No Excuses

Some of us find a way. Some of us find an excuse. Maybe you’re putting off that check engine light because you just don’t have time. Perhaps you want to start that new diet… tomorrow. Your knee hurts. Your backs hurts. Your shoulder hurts. You’ve got a headache. This month ends in Y.

The list of excuses is only limited by our imaginations. I have witnessed some expending more energy at making excuses than it would take to just do whatever it is they’re making excuses for.

When our oldest brought home some math homework last week, I rejoiced at seeing that it was multiplication. Double digit times a single digit, to be a exact. I knew he could do it. However, we were kind of taken aback when he told us that the rest of the class had to complete two rows (10 problems) while he had to finish just one (5 problems). We knew what the teacher was thinking, and I don’t blame the teacher at all. He has ADD so they were trying to make things manageable for him.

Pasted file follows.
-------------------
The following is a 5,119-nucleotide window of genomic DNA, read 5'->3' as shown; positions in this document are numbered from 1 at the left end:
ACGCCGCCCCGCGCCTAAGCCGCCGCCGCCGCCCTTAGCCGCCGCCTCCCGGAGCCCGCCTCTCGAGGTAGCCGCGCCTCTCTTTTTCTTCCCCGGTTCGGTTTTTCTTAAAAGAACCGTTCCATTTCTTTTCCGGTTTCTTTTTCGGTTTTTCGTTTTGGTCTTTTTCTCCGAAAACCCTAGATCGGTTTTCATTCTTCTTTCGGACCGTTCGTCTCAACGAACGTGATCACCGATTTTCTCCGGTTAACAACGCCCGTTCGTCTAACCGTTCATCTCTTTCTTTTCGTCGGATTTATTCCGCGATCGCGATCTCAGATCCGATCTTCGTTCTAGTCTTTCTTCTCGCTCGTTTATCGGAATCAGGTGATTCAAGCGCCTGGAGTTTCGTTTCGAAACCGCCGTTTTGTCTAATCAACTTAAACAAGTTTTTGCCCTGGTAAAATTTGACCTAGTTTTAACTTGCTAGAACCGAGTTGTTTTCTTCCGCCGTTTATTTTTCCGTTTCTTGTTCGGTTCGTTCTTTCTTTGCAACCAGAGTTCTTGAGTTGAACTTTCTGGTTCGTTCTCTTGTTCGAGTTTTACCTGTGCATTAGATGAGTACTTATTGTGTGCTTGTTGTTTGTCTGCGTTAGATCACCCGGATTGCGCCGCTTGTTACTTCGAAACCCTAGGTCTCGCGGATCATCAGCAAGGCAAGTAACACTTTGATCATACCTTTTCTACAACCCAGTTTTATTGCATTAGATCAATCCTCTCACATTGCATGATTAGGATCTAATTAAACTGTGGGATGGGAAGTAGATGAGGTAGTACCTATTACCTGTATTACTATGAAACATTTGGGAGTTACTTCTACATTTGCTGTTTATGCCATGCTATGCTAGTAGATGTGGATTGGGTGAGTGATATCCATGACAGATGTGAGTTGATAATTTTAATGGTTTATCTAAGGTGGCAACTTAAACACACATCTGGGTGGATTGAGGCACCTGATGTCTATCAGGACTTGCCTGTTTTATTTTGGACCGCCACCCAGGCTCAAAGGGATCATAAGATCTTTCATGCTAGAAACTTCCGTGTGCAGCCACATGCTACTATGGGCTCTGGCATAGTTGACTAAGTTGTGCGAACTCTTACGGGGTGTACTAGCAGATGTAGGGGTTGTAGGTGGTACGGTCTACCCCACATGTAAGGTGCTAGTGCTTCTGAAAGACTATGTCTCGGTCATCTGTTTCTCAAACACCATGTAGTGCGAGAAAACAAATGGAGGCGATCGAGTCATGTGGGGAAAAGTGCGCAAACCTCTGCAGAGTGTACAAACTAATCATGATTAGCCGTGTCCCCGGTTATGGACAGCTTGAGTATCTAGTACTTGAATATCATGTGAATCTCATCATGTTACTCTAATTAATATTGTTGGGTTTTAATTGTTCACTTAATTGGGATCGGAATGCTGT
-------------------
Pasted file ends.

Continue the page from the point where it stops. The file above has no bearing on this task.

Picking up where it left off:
However, we knew better. We are not about to let his diagnosis be a crutch. Naturally, he argued with us. He’d argue with Satan himself, so the arguing wasn’t anything new to us.

My teacher said I only have to one row!

“We know what your teacher said, but you can do this multiplication. You are NOT going to use ADD as an excuse to not do the work we all, yourself included, know you can do.”

He didn’t get it at first. He couldn’t understand how he was using his diagnosis to get out of doing work. His teacher assigned fewer problems for him specifically. Instead of looking at the work and thinking “I can do this” he looked at it and said “HA! I only have to 5 problems instead of 10.” Because he has two teachers for parents, we made him complete two rows. School was out the next day because of a snow storm. We made him do two more rows anyway. School was out the day after that, too, because of a power outage. We made him do the last two rows.

What we fear is that he’ll see his ADD diagnosis as a crutch, an excuse, a limitation. I highly doubt Justin Timberlake, Jim Carey, Will Smith, Michael Phelps, Sir Richard Branson, Howie Mandel, Michelle Rodriguez, and countless others see their ADHD has a limitation. They certainly wouldn’t be where they are today if they did. The world already sets so many limitations that we don’t need to start imposing them on ourselves. I don’t ever expect him to say “Give me more work,” but I will expect him to do the work I know he is capable of doing.